Okay, it’s not the best rip-off of Shakespeare. I thought about calling this blog “Be Careful What You Ask For.” This installment addresses some proposed regulations that came out last week.
Every year, we at HM&M may be perceived by some of our clients as harpies – shrieking, scolding and nagging about obtaining “contemporaneous written acknowledgements” (“CWAs”) from charitable organizations to which they make contributions that they want to deduct on their income tax returns. The contents of a “written acknowledgement” are set forth in the regulations under Section 170 of the Code. “Contemporaneous” generally means having obtained the written acknowledgement at some time before you timely file your return. Don’t have these CWAs at the time that you file your return? No deduction. I blogged on June 5, 2012 about missing CWAs in one case involving millions of dollars of lost charitable contribution deductions and about another case in which the taxpayers lost a mere $22,000 in deductions for contributions to their church. (click here to see June 5 post)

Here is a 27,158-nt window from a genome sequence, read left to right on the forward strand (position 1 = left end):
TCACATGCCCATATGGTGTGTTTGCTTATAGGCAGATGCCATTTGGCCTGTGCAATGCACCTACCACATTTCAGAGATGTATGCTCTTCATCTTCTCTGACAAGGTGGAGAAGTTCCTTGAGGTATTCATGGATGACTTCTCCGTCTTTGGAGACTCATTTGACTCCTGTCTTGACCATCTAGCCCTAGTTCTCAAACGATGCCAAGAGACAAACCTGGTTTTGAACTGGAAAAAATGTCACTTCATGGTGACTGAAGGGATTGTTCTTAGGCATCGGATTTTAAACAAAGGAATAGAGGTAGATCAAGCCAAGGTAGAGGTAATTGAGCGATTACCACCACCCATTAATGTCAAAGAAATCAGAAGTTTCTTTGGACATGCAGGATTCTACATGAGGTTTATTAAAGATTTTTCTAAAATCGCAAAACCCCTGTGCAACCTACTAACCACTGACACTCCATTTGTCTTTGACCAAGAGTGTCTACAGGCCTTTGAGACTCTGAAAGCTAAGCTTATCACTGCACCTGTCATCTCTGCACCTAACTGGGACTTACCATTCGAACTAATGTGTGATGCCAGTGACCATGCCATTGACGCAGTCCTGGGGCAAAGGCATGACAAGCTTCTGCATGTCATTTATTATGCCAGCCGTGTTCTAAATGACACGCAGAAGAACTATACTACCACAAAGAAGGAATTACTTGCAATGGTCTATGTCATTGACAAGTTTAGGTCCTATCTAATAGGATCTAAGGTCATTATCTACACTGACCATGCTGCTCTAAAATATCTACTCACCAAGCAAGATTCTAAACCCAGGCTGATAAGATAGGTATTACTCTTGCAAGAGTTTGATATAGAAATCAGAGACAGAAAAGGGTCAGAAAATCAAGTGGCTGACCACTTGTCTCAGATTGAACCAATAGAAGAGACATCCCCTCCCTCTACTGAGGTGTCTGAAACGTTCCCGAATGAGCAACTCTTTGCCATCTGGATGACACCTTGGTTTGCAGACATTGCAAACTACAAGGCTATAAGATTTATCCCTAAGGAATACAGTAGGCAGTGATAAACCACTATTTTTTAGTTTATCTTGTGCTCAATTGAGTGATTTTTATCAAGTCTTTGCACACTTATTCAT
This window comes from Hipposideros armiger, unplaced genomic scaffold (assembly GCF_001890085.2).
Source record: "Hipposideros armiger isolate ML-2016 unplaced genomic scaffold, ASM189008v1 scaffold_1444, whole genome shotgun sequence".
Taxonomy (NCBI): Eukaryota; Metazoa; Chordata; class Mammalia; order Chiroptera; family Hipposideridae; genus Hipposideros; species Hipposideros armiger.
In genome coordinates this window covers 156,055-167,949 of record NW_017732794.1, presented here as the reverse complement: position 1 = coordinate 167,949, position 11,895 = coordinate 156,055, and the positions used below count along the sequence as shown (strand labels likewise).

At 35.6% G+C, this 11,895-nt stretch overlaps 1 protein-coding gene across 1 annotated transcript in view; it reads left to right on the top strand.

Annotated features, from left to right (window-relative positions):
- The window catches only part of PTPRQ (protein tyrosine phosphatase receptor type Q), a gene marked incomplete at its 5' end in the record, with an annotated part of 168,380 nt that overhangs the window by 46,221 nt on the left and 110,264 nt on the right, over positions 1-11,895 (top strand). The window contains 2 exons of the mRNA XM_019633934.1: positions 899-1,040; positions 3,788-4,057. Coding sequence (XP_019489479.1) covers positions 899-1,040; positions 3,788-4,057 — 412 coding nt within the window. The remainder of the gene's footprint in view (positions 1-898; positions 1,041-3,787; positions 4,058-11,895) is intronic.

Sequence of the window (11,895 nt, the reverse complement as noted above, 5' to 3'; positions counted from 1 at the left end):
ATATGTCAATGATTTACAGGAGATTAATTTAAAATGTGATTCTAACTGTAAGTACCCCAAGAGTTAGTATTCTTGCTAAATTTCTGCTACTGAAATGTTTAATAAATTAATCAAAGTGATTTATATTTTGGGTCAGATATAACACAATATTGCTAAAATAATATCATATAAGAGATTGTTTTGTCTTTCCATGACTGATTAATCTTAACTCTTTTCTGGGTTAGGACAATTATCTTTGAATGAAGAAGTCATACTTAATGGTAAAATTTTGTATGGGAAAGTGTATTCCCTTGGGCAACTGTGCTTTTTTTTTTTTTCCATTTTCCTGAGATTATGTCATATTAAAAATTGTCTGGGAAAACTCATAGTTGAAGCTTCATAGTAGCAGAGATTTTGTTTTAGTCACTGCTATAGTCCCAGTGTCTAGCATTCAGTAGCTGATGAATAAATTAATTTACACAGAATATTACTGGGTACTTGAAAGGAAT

In Section 170(f)(8)(D) of the Code, enacted in 1993, there is an exception to the CWA rule. The donor does not have to get a CWA, if the donee files a return, on such form and in accordance with such regulations as the IRS prescribes. The IRS issued proposed regulations in September 2015 – a mere 22 years later.
Sounds great, right? No more need to worry about collecting those pesky CWAs. What took the IRS so long? Well, hold on a minute.
First and foremost, do you want any charity to which you give money to have your social security number? Are you sure that every charity to which you give has appropriate cybersecurity? The donor’s SSN is required on the proposed form/return.
Second, the filing of such return will be optional for each donee. Also, the use of such return will be optional for the donor.
Finally, the IRS says in its preamble to the proposed regulations that “given the effectiveness and minimal burden of the CWA process, it is expected that donee reporting will be used in an extremely low percentage of cases.”
So, maybe the IRS wasn’t too focused on promptly obeying a statutory mandate of little or no importance or use. Sorry, it looks like we’ll continue to be harpies.